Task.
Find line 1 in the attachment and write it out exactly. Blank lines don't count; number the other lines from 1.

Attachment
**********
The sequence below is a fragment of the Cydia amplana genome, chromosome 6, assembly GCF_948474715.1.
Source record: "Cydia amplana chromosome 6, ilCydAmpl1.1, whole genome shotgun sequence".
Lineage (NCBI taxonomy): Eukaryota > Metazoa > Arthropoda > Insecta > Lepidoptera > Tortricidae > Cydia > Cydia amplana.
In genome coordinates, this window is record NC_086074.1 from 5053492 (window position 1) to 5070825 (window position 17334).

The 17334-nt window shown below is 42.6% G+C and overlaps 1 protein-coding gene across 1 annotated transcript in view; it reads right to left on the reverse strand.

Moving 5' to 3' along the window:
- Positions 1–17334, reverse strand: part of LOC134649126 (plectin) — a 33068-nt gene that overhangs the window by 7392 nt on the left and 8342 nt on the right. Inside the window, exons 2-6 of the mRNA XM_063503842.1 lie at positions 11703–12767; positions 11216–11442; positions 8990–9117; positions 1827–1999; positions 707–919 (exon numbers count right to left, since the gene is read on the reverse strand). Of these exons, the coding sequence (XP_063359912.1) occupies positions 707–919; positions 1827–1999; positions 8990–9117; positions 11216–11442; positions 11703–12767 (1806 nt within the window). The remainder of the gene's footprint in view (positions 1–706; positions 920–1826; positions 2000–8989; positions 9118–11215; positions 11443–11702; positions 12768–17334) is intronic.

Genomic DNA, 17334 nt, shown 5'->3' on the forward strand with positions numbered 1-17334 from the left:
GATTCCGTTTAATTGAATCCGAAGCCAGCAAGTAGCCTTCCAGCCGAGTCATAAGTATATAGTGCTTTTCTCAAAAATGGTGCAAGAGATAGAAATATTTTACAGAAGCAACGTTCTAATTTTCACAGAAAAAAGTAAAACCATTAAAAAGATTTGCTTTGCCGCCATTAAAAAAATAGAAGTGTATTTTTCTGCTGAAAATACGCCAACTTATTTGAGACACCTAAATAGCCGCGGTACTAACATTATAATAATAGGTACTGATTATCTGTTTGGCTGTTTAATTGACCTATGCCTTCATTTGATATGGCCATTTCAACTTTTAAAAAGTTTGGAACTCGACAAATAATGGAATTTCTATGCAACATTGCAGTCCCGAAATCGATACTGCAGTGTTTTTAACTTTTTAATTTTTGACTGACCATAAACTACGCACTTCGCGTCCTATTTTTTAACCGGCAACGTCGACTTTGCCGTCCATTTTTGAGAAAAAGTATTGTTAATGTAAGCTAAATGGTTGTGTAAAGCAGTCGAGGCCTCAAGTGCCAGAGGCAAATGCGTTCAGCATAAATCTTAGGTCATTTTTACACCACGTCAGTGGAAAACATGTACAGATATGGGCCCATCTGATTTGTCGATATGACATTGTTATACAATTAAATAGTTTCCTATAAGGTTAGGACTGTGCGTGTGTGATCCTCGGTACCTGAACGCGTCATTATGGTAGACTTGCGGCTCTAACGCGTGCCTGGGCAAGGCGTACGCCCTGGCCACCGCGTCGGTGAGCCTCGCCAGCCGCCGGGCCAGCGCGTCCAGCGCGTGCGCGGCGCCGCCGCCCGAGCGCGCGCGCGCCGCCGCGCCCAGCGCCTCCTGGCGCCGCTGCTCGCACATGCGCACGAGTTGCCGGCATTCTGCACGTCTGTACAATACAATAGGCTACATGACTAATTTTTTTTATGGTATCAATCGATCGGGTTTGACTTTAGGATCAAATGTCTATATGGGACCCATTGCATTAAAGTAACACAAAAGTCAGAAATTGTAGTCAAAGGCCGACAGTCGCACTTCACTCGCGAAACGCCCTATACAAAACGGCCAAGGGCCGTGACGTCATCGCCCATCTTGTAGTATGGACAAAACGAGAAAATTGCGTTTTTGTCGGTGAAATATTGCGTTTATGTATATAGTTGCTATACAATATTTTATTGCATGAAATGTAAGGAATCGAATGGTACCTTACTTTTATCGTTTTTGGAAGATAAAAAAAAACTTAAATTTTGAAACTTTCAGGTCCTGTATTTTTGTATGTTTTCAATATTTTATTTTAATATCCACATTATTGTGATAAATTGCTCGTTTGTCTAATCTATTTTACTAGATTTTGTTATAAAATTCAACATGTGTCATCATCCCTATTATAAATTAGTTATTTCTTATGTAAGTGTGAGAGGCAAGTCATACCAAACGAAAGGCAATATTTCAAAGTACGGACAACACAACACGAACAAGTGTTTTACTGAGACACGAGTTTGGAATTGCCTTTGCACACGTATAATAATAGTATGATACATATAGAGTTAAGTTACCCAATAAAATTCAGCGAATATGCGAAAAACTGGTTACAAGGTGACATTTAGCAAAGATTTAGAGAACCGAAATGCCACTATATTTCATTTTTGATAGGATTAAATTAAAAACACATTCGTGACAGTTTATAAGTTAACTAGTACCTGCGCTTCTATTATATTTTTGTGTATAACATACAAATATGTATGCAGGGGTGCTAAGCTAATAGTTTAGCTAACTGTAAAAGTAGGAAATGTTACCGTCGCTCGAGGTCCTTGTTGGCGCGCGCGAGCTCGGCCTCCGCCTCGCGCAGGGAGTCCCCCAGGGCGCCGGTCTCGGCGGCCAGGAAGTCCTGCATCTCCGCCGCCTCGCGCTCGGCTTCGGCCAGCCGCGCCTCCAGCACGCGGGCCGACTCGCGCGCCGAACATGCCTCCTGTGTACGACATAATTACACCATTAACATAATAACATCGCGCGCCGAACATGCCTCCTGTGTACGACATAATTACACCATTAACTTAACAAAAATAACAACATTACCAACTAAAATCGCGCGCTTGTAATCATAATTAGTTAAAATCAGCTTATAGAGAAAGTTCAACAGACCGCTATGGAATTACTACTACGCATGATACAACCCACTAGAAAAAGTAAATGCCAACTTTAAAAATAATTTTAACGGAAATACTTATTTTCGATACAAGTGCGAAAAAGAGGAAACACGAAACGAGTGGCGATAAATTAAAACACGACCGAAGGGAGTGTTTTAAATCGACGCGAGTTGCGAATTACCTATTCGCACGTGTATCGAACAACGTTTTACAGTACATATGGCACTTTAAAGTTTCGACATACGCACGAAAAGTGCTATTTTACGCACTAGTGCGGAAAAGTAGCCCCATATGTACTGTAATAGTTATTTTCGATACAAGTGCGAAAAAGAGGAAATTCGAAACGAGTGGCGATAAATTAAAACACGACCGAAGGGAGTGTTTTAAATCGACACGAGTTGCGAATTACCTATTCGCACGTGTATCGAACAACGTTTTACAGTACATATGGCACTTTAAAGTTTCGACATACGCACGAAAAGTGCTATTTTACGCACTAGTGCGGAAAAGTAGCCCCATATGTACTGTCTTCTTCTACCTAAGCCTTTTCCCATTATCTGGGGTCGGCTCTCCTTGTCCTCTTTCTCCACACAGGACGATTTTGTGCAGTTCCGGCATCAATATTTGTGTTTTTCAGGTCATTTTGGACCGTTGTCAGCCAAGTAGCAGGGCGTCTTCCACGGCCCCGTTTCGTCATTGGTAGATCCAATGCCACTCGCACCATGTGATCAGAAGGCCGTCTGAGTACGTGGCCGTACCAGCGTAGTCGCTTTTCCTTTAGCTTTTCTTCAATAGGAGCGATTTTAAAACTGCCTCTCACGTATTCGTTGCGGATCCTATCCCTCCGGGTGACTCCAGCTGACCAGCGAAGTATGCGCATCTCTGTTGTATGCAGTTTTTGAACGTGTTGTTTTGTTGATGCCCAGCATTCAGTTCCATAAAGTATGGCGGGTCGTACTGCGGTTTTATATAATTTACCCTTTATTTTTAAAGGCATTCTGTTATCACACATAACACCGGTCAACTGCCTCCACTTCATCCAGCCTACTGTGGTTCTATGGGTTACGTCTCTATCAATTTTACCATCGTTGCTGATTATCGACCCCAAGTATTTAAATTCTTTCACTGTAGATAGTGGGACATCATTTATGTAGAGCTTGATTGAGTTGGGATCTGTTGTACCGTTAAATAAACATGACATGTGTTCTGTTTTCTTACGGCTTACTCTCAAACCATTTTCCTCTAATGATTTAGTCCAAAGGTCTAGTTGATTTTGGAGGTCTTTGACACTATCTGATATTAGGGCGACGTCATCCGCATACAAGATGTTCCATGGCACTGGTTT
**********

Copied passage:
The sequence below is a fragment of the Cydia amplana genome, chromosome 6, assembly GCF_948474715.1.